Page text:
Organisational Structure and Self-managing Teams Effectiveness. Researched within a Holacratic organisational context -A case-study at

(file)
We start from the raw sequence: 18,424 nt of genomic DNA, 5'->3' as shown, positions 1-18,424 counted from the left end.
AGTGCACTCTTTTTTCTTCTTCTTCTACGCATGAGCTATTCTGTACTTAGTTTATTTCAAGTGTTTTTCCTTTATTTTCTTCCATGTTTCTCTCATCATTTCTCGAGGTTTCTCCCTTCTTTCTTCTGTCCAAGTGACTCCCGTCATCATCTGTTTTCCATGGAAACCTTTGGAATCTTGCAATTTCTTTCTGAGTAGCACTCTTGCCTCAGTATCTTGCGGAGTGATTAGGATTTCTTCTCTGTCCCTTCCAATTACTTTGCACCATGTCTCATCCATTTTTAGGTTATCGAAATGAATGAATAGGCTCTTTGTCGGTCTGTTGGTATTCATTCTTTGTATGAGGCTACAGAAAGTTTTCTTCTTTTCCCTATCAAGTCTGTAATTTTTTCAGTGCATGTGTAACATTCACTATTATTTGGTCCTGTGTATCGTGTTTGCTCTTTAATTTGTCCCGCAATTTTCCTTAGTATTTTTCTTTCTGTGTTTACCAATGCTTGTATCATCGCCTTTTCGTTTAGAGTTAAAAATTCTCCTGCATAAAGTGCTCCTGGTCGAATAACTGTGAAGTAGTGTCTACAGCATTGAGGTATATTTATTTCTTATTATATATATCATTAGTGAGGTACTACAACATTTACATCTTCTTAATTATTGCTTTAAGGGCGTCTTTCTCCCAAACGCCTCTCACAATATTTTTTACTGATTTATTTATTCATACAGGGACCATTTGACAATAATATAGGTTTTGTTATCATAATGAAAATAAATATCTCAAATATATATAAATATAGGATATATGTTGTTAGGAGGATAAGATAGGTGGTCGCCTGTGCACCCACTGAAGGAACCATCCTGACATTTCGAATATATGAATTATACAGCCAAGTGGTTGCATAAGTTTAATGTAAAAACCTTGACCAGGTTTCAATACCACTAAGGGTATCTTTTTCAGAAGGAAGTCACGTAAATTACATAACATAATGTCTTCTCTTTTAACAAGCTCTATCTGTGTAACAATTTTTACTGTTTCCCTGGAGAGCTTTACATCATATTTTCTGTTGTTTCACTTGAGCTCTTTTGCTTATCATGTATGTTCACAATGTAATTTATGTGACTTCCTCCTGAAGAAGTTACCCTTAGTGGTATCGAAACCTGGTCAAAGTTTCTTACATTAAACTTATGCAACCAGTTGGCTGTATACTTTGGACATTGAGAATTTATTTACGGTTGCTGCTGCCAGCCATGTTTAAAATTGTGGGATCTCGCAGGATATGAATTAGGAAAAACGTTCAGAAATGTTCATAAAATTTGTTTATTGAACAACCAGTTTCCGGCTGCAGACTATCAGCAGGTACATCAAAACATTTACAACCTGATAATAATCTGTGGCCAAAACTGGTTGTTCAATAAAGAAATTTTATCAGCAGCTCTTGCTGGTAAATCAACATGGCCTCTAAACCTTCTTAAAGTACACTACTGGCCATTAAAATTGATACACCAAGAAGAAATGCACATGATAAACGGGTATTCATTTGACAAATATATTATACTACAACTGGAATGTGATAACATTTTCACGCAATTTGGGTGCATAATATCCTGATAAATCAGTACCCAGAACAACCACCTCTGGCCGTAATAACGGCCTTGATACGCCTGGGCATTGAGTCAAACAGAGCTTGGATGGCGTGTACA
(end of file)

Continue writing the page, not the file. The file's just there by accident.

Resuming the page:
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Businesses of today need to be adaptive to keep up with a constantly changing business environment. One way for businesses to keep up with this dynamic environment is to form self-managing teams, but for organisations, it can be difficult to have effective self-managing teams. According to researchers, an organisational structure is an important factor influencing the effectiveness of self-managing teams, but researchers are still arguing about how to design these organisational structures to create effective self-managing teams. This study, therefore, tries to gain a better understanding of the relationship between organisational structure and effectiveness of self-managing teams. Using a case study at a Dutch E-commerce company, this relationship is further assessed. The organisation recently changed its organisational structure to a structure which could make the self-managing teams more effective. This new organisational form of creating more effective self-managing teams at is named after ‘Spark’, which is based on the concept of Holacracy. By abductively analysing the data, it becomes apparent that the new Spark structure has improved the effectiveness of self-managing teams, but there are also some ambiguities in the design of the organisational structure. One aspect that improved the effectiveness of the self-managing teams is that the self-managing teams are supported on a part-time basis by more specialist knowledge from supportive departments. These supportive departments are the IT department, marketing department, finance and control department, etcetera. By means of extra specialist knowledge, self-managing teams were able to cover bigger parts of the primary process. This new structure of forming these self-managing teams, however, shows characteristics of a matrix structure, which is not a favourable structure according to some studies. One other aspect that positively influenced self-managing team effectiveness is that teams can gather and assess all data that they need to judge their performances. Using this data, the team were able to make better decisions. A final result was that, if the goals for the self-managing teams are set cooperatively with a higher hierarchical layer, self-managing teams are more able to set reachable but ambitious goals. There are also a few factors that were ambiguous. One factor is that the extent of autonomy is unknown for the self-managing teams. This ambiguity could lead to new forms of hierarchy in the organisation. The last aspect that needed to be considered is that the self-managing team members only perform supportive or preparing activities; they do not perform a ‘making’ activity for the primary process. This missing ‘making’ activity is not in line with the literature, but the results did not show any downfalls of this missing ‘making’ activity in the self-managing teams. Current IT-developments could explain why this ‘making’ activity is absent in the self-managing teams.
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